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Bookmark and ShareAnna Coote is Head of Social Policy at nef.

The government wants to build a ‘Big Society’ at the same time as a imposing a very big squeeze on spending for public services.  This will not work unless spending is focused more sharply on preventing needs arising or intensifying ,and on supporting individuals and groups so that they can do more to help themselves and each other.

The danger is that the first victims of the squeeze will be the very things that are essential for preventing harm, improving well-being and encouraging self-help and mutual aid.  Examples include healthy and appetising school meals, child care services, open access to swimming and other sports, community meeting places, training and other resources for local groups, ‘social prescribing’ by GPs, out of school activities for young people, programmes to keep older people active and socially connected, more and better green spaces in urban areas, and much more.  Cuts in these areas will only push up demand for services in the longer run.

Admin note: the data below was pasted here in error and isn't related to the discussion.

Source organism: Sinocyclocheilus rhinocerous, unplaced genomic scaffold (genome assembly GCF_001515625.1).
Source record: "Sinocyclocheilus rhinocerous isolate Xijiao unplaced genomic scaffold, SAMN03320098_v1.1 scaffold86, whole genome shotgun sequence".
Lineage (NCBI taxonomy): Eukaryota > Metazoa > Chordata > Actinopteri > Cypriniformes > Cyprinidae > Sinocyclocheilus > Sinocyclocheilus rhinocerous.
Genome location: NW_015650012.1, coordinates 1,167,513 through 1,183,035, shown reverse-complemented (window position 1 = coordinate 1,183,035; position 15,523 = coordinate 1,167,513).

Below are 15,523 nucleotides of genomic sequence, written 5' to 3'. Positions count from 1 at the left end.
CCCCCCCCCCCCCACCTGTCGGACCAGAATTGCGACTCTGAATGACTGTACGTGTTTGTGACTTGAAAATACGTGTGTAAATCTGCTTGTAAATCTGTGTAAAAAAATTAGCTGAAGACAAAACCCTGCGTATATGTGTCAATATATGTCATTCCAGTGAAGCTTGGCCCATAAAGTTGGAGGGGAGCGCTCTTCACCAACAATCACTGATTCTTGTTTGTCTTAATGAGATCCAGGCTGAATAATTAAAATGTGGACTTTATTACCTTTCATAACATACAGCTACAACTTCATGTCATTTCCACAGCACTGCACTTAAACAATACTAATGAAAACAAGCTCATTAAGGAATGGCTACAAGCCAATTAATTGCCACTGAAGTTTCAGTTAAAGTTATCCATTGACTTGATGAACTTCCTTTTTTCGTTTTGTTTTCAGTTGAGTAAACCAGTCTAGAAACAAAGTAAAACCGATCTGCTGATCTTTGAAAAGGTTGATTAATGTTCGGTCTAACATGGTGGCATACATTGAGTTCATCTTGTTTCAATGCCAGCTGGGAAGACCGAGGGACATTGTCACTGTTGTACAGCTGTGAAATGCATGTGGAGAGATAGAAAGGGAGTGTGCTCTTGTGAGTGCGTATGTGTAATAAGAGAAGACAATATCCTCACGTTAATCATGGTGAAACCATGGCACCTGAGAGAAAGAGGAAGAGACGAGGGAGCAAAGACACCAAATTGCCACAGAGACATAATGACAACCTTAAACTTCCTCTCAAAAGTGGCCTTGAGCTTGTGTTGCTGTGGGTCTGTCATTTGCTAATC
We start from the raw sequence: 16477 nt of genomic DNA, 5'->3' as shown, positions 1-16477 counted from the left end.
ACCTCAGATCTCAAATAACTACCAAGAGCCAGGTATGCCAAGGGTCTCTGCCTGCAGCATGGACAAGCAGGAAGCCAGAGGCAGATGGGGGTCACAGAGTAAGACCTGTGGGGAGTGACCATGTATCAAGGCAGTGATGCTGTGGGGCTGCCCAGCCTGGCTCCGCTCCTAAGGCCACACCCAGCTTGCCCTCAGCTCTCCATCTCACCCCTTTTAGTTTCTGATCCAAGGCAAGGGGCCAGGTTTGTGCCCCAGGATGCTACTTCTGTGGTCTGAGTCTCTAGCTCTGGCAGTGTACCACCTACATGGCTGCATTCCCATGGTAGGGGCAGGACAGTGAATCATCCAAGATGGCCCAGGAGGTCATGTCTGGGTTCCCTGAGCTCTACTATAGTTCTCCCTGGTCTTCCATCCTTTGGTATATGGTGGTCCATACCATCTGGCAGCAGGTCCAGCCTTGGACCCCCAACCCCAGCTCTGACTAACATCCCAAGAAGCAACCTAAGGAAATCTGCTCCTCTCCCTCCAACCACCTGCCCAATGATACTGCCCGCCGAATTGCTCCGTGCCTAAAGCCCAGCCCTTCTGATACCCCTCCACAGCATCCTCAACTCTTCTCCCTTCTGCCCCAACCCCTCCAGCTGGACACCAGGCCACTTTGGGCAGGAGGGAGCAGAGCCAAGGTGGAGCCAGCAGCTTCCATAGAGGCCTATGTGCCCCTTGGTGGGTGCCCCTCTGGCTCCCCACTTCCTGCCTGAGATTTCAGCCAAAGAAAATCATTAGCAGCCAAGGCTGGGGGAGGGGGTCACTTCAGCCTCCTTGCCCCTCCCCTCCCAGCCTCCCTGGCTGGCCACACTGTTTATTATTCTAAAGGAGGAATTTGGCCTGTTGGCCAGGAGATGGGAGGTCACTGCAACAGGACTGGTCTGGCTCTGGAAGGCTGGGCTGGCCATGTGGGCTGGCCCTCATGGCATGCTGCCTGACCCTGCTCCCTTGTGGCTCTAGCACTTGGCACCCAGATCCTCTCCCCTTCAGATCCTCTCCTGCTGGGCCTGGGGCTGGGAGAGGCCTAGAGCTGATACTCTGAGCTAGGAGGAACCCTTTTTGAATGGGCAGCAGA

Read more about nef‘s take on the Big Society; why we think prevantative public services are valuable, especially for children; how welfare can be transformed to meet the economic and climate crises; and how co-production can improve the experience of service users and public servants.

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nef employees blog in their personal capacity. The opinions expressed here do not necessarily reflect those of the new economics foundation.